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I first connected with Moulton’s team a few years back when they hosted Monica Jain and the Fish2.0 Northeast Hub near their offices in Salem, MA. Since then, Seth Moulton has taken his commitment to responsible fisheries and regenerative ocean farming back to DC with the introduction of the 2017 “The Young Fisherman’s Development Act”.  This bi-partisan bill co-authored with Republican Don Young of Alaska looks to empower those working on waterfronts and oceans of tomorrow. You see, too often folks look at US fisheries, especially in the Northeast, as an oppressed and declining industry.  Congressman Moulton and his team have a different perspective. One that views a modern responsible fishery and the entire seafood industry as an innovation economy with potential for persistent jobs creation for the region he represents.  Moulton seeks to find common-ground (water)  amongst necessary regulation/quota restriction, and an industry with linage older than our independence.  On a shrinking planet with increasingly depleted and contaminated Oceans the approach we’ve instituted in the Northeast United States, one now being bolstered by representative Moulton, has unique potential to cast a long shadow as intellectual property which can be scaled to teach more of 3 billion reliant of sea protein how to properly manage the bounty of the sea for generations to come.

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In our 30 minute conversation we evaluate the capacity of including fisherman and ocean farmers in future US Farm bills.  For clarity, 80% of the resources of the proposed 2018 Farm bill will be allocated to SNAP (Supplemental Nutrition Assistance Program) aka. food stamps. This national program of a 1/2 of trillion dollars which arises every five years is in fact our shared domestic food plan, and it drastically under represents our population densities in coastal cities. The inclusion of fisheries & seafood not only adds a voice to the food plan for our largest populations, and guarantees more high-quality food for more in need of SNAP, but it gives our fisherman the same war chest to deal with impending environmental change as we currently employ with many terrestrial food producers. Effectively,  we discuss how this pragmatic approach to introduce multiple returns to diverse stakeholders seems realistic under new and future leadership.

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The Clean Cold Waters of the protected North Atlantic provides some of the best and healthiest food in the world. Our well regarded fisherman and ocean farmers who manage these waters deserve to be celebrated for their craft and unique stewardship of these natural resources. With these natural gifts bestowed upon us, and our approach in managing our Marine Ecosystem over the last 50 years – we provide diverse offerings, and the knowledge of how to interject an innovation economy into a longstanding but stagnant industry to meet a changing environmental and consumer landscape.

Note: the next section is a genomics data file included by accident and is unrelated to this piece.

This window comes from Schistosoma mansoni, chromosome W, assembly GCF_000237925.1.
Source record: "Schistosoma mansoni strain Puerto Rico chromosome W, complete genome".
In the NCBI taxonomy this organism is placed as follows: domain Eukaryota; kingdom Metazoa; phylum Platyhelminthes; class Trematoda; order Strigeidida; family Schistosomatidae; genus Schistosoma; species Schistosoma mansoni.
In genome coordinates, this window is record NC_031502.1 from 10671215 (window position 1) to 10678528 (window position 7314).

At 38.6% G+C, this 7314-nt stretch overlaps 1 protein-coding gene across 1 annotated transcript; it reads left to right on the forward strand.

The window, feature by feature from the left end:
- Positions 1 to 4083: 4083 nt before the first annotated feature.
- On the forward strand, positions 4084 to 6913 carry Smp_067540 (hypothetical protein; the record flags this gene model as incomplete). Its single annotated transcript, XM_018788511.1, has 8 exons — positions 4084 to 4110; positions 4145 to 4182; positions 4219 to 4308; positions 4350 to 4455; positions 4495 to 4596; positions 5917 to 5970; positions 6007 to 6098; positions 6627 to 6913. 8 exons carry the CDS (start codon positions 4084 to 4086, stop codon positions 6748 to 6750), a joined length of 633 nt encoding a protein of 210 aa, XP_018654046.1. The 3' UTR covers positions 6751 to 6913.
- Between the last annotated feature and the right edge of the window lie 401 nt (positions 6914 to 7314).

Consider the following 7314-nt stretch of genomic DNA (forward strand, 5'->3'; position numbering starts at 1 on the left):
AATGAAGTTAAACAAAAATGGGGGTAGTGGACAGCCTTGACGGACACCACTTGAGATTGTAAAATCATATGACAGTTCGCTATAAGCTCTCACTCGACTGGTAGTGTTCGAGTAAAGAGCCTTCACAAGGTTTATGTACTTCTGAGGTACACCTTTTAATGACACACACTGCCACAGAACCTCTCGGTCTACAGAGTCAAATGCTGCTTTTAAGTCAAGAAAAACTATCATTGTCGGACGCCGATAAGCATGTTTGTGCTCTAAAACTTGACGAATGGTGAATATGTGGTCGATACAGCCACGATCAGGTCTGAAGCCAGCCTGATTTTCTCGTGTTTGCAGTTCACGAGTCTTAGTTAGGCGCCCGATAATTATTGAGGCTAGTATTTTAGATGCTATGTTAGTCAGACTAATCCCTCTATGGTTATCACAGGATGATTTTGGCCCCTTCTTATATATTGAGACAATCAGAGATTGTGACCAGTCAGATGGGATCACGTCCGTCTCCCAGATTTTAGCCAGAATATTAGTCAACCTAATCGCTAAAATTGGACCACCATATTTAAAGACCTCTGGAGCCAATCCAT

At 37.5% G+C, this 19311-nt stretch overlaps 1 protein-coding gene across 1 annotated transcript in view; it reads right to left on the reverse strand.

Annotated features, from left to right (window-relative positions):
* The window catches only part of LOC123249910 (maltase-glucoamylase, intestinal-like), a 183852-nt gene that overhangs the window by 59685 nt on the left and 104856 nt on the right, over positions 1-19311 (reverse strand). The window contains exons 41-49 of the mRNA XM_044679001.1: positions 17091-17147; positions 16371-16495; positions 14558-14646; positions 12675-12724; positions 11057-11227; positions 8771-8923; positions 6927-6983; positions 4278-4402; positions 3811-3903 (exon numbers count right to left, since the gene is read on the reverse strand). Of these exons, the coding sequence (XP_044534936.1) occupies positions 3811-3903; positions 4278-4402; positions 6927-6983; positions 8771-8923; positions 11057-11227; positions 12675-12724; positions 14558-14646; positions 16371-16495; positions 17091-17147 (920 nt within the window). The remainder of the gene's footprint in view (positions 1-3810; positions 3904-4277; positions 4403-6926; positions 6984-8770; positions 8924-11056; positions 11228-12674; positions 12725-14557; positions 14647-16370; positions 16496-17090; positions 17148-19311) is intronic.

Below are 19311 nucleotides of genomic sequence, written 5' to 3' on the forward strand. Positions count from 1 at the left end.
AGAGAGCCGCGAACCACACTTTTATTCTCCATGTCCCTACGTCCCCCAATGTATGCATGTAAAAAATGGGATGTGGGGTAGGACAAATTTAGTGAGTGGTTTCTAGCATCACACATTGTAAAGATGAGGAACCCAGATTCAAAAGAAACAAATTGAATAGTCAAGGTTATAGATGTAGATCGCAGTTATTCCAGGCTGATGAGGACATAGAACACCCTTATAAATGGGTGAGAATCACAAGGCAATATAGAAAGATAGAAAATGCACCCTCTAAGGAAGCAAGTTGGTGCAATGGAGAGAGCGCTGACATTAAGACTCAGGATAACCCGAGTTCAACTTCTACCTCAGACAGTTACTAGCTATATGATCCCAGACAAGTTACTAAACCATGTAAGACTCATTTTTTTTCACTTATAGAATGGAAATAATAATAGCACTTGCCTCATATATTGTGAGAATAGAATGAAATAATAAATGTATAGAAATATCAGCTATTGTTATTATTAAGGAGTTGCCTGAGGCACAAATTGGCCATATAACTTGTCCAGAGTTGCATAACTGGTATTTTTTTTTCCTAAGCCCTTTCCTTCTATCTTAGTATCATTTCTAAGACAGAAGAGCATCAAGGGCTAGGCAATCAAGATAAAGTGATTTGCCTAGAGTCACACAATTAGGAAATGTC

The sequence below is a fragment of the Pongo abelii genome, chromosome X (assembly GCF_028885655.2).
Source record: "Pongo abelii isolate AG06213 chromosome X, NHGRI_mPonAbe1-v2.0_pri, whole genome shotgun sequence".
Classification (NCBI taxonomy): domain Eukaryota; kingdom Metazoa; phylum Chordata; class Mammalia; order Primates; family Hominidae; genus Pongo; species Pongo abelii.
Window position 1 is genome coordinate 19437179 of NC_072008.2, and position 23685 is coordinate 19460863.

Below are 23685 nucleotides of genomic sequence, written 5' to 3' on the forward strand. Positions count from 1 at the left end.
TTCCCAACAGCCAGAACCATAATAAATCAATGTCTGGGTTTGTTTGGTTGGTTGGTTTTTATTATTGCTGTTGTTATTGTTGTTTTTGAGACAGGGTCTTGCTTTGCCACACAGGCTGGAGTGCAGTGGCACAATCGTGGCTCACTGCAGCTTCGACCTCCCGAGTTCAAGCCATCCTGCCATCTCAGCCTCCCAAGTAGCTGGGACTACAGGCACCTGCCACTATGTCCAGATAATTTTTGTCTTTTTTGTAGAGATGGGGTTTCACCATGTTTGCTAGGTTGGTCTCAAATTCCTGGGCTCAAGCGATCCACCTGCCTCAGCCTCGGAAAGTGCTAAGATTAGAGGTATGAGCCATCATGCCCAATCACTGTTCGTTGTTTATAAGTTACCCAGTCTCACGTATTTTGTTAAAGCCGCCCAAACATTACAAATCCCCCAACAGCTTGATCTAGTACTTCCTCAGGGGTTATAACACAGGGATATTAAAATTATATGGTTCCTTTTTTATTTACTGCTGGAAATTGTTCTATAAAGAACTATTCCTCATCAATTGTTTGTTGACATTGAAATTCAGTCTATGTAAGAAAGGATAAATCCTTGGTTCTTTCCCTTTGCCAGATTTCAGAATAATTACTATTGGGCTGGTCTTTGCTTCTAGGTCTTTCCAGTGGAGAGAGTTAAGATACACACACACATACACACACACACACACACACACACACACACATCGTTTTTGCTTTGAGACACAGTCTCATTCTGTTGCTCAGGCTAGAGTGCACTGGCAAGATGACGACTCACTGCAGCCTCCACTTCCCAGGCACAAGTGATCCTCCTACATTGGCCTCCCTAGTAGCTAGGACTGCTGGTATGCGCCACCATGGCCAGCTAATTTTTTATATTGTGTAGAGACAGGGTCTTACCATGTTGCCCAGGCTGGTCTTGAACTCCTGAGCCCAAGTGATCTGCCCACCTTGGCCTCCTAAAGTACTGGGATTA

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If you’d like to know who’s on deck for leading us in 2024, or maybe even as early as 2020 – have a listen to what this highly decorated champion of the Northeast has to offer.
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@SethMoulton

 

 

 

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photo source: Politico (header)  


 

Ep. 24: Congresswoman Chellie Pingree – Maine’s First District ||

On Sourcing Matter episode 24 we welcome Representative Chellie Pingree of Maine’s 1st District.  A lifelong advocate for better food and equal rights – since her first day in office Congresswoman Pingree has been a dogged supporter of the local food movement, of the farm worker, and for improving access to nutrition for more US families.

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Having the opportunity to connect with Rep. Pingree a week after returning from a visit to the southern US border where she witnessed firsthand what’s happening in our modern day internment camps – we begin our conversation correlating how these policies are impacting the agricultural work force; and their kids!  In our 1 hour conversation we also chat about SNAP and the 2018 Farm Bill.  We share appreciation for the many bounties of Maine. And, we discuss how nutritious food can be preventative health care for each and every American citizen.

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Pingree currently serves on the Congressional Committee of Appropriations, the subcommittee of Agriculture, and that of the Interior & the Environment. As a past Eisenhower Fellow and with a decade of experience in US Congress – her unique experience allows us to seamlessly transition the conversation from rural Maine, to the New England region, to the entire US, and throughout the globe. Despite canvasing the map – our discussion is underpinned by the theme of reconnecting with natural order, and food.

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Truth is, a good portion of our discussion focused on the beautiful State of Maine.  Once, and what could again be the fulcrum of the regional food system of the Northeast, Maine has an agricultural linage dating back to the beginning of the Union.  3500 miles of coastline boasting access to a bounty of some of the cleanest waters and seafood in the world.  Through this, Maine could cast a long shadow in future bio-regional economies. Pingree embraces systems thinking on her farmstead & Inn in Maine, and in the other House – on The Hill, 600 miles south.